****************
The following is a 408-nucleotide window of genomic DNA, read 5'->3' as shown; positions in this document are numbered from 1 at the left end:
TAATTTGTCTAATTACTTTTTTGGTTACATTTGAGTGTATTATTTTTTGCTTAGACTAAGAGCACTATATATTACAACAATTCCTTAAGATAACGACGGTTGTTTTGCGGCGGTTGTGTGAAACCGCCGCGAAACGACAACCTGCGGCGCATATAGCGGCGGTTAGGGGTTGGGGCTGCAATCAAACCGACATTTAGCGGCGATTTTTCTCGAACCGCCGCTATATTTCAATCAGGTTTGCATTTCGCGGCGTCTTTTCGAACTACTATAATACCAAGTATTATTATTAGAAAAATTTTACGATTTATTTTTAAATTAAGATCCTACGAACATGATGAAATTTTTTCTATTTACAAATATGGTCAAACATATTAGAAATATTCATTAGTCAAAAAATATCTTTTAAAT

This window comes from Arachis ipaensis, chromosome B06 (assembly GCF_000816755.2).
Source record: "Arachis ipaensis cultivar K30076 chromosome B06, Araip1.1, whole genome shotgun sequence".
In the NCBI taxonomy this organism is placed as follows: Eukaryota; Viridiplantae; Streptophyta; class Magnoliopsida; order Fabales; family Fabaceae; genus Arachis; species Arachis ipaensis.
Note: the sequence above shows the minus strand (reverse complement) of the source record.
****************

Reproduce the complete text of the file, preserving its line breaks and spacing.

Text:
The following is a 408-nucleotide window of genomic DNA, read 5'->3' as shown; positions in this document are numbered from 1 at the left end:
TAATTTGTCTAATTACTTTTTTGGTTACATTTGAGTGTATTATTTTTTGCTTAGACTAAGAGCACTATATATTACAACAATTCCTTAAGATAACGACGGTTGTTTTGCGGCGGTTGTGTGAAACCGCCGCGAAACGACAACCTGCGGCGCATATAGCGGCGGTTAGGGGTTGGGGCTGCAATCAAACCGACATTTAGCGGCGATTTTTCTCGAACCGCCGCTATATTTCAATCAGGTTTGCATTTCGCGGCGTCTTTTCGAACTACTATAATACCAAGTATTATTATTAGAAAAATTTTACGATTTATTTTTAAATTAAGATCCTACGAACATGATGAAATTTTTTCTATTTACAAATATGGTCAAACATATTAGAAATATTCATTAGTCAAAAAATATCTTTTAAAT

This window comes from Arachis ipaensis, chromosome B06 (assembly GCF_000816755.2).
Source record: "Arachis ipaensis cultivar K30076 chromosome B06, Araip1.1, whole genome shotgun sequence".
In the NCBI taxonomy this organism is placed as follows: Eukaryota; Viridiplantae; Streptophyta; class Magnoliopsida; order Fabales; family Fabaceae; genus Arachis; species Arachis ipaensis.
Note: the sequence above shows the minus strand (reverse complement) of the source record.